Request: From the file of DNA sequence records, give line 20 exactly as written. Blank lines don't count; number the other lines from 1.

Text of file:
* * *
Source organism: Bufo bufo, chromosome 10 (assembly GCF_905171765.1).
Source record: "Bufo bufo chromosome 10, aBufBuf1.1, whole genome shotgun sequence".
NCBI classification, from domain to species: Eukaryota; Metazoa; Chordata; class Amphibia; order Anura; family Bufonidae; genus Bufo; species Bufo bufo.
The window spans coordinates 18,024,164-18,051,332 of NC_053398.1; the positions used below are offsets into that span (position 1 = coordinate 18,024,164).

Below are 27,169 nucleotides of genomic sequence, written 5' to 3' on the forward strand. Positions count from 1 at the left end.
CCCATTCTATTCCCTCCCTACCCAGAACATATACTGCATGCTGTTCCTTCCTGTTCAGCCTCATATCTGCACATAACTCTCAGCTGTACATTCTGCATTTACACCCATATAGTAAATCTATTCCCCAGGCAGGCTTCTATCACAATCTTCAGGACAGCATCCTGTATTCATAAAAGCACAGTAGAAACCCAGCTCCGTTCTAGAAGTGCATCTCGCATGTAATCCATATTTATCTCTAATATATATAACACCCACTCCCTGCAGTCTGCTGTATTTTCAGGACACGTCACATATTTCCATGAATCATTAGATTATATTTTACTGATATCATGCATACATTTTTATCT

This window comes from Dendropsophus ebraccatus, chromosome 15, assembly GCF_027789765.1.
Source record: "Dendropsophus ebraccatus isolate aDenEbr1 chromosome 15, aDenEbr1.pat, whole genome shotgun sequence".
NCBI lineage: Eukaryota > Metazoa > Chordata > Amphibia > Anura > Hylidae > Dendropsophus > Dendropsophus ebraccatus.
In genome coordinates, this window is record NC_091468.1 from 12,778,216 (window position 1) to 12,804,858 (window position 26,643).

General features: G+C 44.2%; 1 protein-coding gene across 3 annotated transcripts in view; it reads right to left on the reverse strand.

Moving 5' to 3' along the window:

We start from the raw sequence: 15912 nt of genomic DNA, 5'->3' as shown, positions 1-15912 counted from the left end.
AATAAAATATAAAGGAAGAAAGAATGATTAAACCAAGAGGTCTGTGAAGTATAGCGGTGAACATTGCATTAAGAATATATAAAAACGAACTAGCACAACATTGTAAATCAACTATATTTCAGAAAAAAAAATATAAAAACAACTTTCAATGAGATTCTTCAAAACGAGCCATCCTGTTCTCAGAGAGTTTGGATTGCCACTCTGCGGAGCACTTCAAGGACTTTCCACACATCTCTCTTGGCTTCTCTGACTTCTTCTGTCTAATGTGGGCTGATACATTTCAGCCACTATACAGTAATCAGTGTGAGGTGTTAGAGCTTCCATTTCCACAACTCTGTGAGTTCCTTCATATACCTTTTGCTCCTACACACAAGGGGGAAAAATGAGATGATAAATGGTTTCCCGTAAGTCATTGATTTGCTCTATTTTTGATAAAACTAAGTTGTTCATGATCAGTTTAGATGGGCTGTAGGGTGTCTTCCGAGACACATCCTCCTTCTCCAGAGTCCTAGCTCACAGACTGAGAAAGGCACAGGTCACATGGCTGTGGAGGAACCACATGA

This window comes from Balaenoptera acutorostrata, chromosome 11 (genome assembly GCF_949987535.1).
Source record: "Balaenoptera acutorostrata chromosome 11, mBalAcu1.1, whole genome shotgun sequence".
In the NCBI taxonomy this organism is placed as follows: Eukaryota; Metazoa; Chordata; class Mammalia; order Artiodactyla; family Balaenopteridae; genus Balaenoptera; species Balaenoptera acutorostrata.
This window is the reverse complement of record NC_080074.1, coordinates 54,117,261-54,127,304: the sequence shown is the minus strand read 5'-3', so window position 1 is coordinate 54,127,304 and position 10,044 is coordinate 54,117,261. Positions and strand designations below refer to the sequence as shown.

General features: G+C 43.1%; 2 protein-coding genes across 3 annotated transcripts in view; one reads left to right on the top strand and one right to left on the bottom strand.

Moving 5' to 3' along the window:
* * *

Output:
Moving 5' to 3' along the window: